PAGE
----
The Edge ferry at Saba’s Fort Bay harbour. (File photo)
THE HAGUE--The Dutch government had approved a compensation package to alleviate the socio-economic impact of the coronavirus crisis for residents of Bonaire, St. Eustatius and Saba. The prices of ferry services, electricity and Internet will go down through subsidies.
State Secretary of Home Affairs and Kingdom Relations Raymond Knops announced the economic support measures during a press briefing after Friday’s Council of Ministers meeting as well as in a letter that he sent to the Second Chamber of the Dutch Parliament on the same day.
The joint initiative of the public entities Bonaire, St. Eustatius and Saba seems to have been effective. In a letter dated March 29, the public entities urged the various ministries in The Hague to take a number of measures that would alleviate the socio-economic burden in these hard times where many residents and companies are seeing their income decline.
The public entities proposed to reduce the fixed tariff of all utility facilities to zero. In his letter to the Second Chamber, Knops noted that this proposal fits the ambition of the Dutch government to reduce the cost of living in the islands.
“Considering the immense socio-economic effects due to the COVID-19, the government has decided to grant a reduction on the water and electricity bill that matches the fixed tariff.” In other words, the fixed tariff will be reduced to zero. Because Saba does not have a fixed tariff for water, – because people have cisterns – the funding will go towards increasing the capacity of the public cisterns.
The fixed tariffs reduction will apply from May 1 until the end of 2020. In the same period, the price of Internet in all three islands will go down by US $25 per connection. Internet is deemed essential in this period where people have to work from home and students do their schoolwork online.
This measure to reduce the electricity, water and Internet prices will cost the Dutch government 7.8 million euros. Another one million euros will be made available annually for the next two years to subsidise ferry transport between St. Maarten, St. Eustatius and Saba.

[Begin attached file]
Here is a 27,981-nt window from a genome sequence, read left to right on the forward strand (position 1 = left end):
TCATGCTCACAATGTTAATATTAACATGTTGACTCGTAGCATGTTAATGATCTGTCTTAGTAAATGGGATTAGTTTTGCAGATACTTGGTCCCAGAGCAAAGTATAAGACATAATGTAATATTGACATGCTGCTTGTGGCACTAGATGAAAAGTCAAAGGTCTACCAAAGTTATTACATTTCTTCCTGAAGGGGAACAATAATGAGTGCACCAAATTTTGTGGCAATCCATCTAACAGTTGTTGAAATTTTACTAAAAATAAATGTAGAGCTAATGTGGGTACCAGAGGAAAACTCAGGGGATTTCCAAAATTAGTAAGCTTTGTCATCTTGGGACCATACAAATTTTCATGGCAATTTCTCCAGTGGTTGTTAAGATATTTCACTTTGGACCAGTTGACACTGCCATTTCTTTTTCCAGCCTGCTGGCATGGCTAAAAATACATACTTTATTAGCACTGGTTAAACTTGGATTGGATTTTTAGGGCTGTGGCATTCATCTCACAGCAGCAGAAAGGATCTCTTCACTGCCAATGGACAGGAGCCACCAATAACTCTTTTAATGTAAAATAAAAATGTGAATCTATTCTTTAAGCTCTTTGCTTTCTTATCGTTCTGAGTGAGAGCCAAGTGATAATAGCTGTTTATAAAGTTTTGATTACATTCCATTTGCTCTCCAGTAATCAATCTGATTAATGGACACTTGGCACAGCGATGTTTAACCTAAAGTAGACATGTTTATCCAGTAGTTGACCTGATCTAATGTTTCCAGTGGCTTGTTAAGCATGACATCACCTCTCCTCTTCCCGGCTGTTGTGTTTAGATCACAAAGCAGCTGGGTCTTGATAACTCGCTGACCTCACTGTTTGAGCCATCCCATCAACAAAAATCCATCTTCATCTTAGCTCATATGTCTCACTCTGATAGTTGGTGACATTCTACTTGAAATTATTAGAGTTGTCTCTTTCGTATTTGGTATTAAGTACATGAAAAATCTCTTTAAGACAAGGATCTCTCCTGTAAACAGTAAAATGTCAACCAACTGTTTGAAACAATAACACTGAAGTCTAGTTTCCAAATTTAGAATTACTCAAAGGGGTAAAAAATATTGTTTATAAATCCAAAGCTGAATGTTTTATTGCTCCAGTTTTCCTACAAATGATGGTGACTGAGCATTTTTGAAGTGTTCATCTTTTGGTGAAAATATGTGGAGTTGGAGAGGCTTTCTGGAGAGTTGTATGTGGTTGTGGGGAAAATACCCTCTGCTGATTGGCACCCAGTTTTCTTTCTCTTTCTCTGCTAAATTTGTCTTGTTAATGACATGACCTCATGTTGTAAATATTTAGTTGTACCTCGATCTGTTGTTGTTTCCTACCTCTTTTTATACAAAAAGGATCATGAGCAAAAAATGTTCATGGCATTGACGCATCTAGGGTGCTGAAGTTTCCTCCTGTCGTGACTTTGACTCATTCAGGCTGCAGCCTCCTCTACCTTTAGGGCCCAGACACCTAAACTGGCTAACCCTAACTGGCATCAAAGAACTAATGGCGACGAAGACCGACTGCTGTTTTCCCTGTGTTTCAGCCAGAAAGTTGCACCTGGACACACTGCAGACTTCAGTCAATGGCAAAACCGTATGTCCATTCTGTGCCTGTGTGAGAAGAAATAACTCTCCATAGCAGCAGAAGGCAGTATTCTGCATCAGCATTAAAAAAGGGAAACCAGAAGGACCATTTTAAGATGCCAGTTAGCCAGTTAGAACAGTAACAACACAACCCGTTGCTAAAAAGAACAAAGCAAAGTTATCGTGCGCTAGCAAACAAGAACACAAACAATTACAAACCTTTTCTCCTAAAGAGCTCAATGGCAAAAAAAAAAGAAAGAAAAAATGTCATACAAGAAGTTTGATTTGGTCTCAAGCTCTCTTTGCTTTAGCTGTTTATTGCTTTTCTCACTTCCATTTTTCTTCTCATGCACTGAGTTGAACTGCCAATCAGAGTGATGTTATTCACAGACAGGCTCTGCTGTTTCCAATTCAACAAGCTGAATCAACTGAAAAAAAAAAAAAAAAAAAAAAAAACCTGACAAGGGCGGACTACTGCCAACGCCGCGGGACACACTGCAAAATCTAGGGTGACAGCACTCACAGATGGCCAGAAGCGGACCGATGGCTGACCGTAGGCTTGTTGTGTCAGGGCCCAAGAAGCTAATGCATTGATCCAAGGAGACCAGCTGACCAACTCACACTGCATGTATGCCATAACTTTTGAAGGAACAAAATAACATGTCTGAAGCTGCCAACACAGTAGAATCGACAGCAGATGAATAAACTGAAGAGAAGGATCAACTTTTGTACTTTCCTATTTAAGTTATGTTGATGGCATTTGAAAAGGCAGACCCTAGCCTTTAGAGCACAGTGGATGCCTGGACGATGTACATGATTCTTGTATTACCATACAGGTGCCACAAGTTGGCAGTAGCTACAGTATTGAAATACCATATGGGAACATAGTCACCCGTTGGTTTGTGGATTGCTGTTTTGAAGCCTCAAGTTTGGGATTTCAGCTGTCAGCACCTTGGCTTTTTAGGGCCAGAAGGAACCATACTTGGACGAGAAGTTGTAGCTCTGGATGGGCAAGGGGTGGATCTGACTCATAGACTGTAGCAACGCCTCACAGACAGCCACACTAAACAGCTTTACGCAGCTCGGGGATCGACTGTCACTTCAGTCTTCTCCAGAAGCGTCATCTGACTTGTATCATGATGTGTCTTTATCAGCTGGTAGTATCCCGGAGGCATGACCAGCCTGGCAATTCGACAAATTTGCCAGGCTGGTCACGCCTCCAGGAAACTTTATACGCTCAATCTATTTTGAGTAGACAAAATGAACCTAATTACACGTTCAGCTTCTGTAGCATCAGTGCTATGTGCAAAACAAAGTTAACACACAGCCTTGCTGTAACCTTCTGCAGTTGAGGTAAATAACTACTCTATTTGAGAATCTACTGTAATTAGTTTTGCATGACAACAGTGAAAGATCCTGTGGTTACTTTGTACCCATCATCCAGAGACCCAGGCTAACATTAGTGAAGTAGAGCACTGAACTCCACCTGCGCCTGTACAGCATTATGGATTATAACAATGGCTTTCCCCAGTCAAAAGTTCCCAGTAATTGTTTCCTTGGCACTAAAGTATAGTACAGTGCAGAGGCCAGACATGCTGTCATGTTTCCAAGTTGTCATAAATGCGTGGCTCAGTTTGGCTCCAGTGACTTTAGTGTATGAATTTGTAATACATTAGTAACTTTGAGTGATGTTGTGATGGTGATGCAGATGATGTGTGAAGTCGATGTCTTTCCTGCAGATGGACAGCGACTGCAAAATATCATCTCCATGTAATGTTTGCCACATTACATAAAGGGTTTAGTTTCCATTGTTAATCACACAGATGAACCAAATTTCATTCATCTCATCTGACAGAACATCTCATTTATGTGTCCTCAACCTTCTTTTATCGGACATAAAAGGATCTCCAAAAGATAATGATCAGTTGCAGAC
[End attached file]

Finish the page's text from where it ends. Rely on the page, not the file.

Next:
The Dutch government adopted the proposal of the public entities to start a pilot to improve the ferry service between the Windward Islands and to lower the tariffs. The ferry price will be reduced and the frequency will be increased for two years.
“A solid and affordable ferry will also contribute to a larger number of tourists after the lock-down. Residents will also be able to travel more often and at a better price. This will aid Saba and St. Eustatius in a quicker recovery,” stated Knops.
The ferry concession will be executed locally and will involve multiple parties. The Dutch government pledged to look at the options – together with the islands – to secure affordable connections by air in the longer term.
The state secretary in his letter acknowledged the hardships for the islands. In their joint plea, the public entities sought attention for the increase of poverty. The letter sent to the various ministries mentioned the large economic impact as a result of the cessation of tourism, the lock-down and the turnover loss of companies. Saba is facing an additional challenge because the Saba University School of Medicine (SUSOM) students have left.
To ensure that nobody goes hungry, the Dutch government will support the purchase and distribution of food and hygiene packages for the most vulnerable in the community. Allocated will be 150,000 euros each for St. Eustatius and Saba, and 200,000 euros for Bonaire. For Aruba, Curaçao and St. Maarten, 16 million euros will be made available in humanitarian aid.